Comprovisation Through Pianistic Improvisation and Technology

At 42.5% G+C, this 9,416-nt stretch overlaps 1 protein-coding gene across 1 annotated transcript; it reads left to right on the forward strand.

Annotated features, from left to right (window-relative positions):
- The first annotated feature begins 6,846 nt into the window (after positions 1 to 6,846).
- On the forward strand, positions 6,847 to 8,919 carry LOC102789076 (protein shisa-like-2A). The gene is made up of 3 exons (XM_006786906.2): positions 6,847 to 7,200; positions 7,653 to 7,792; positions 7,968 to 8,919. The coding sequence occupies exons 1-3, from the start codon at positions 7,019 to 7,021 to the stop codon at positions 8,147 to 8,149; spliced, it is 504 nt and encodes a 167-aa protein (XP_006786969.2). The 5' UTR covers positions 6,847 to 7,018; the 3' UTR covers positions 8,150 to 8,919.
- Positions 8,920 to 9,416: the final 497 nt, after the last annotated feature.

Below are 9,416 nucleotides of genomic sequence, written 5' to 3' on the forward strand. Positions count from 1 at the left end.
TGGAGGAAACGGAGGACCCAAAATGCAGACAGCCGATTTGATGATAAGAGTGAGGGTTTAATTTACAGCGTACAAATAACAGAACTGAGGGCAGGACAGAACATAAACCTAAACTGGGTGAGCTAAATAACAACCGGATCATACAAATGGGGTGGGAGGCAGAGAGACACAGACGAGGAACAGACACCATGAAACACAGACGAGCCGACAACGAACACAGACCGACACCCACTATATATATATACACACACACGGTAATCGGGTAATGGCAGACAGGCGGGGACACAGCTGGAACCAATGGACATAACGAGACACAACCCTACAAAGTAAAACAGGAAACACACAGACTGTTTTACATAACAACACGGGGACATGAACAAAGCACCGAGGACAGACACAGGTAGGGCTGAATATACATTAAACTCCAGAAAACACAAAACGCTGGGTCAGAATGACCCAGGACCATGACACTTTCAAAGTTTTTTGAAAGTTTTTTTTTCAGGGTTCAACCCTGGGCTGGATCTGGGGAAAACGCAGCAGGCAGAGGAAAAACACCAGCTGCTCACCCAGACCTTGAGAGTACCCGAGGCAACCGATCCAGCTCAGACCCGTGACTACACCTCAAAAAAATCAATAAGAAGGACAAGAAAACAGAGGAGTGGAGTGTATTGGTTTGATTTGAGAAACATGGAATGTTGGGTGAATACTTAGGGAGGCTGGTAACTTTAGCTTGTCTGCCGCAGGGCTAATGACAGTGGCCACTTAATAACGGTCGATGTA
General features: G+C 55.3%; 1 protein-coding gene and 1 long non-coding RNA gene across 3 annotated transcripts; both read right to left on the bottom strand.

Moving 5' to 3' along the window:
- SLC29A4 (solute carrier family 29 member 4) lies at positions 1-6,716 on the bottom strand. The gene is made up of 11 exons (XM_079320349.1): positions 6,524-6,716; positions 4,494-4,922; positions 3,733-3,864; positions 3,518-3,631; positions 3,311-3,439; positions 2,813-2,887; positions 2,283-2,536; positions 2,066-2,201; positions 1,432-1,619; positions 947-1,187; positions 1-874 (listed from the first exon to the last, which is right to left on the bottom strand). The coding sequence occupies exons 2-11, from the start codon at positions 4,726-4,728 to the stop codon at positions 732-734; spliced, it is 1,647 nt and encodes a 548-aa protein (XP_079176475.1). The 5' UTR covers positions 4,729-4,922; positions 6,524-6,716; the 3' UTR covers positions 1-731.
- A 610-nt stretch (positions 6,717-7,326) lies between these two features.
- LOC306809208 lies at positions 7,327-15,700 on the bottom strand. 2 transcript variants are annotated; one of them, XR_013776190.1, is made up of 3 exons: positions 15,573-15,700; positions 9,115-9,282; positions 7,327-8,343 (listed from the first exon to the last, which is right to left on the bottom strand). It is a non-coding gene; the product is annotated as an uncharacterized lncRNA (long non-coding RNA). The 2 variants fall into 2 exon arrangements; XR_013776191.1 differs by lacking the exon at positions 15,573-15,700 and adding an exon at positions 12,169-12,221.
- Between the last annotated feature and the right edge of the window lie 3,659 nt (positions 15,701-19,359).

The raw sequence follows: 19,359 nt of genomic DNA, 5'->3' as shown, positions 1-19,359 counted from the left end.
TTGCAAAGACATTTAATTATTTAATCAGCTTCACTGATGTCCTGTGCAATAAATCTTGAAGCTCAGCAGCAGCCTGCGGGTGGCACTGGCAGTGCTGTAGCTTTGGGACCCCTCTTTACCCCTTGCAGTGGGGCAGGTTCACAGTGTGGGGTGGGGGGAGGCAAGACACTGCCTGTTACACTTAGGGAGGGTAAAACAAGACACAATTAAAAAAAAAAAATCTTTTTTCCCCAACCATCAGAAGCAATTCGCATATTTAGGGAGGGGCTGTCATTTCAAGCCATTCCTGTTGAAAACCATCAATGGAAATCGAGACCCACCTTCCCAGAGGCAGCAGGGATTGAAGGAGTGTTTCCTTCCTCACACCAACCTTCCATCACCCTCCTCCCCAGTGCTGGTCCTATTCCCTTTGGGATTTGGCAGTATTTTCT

Comprovisation is the term I use to describe my process of making music using computer-based methods. Creating music using software, i.e., virtual instruments triggered from a MIDI controller in a DAW (Digital Audio Workstation), is becoming commonplace among musicians and producers. This thesis contextualises this approach as comprovisation. The literature surrounding comprovisation often points to emerging threads of improvising musicians collaborating under the guidance of a composer overseeing their vision. I argue the emergence of technology and the accessibility of virtual recording studios/DAWs facilitates the process of solo comprovisation. When improvising musicians perform together, they are reacting and interacting with one another. Having access to multi-tracking in a DAW allows solo musicians to interact with themselves through overdubbing. Furthermore, capturing an improvisation as MIDI data allows for post-improvisation manipulation, thus combining two temporal directionalities: Composition, a discontinuous process, and improvisation, a continuous process, and a means of instant composition. This thesis argues the case for solo comprovisation through a body of my own creative work – a collection of pieces birthed from pianistic improvisations – recorded and mediated in the DAW.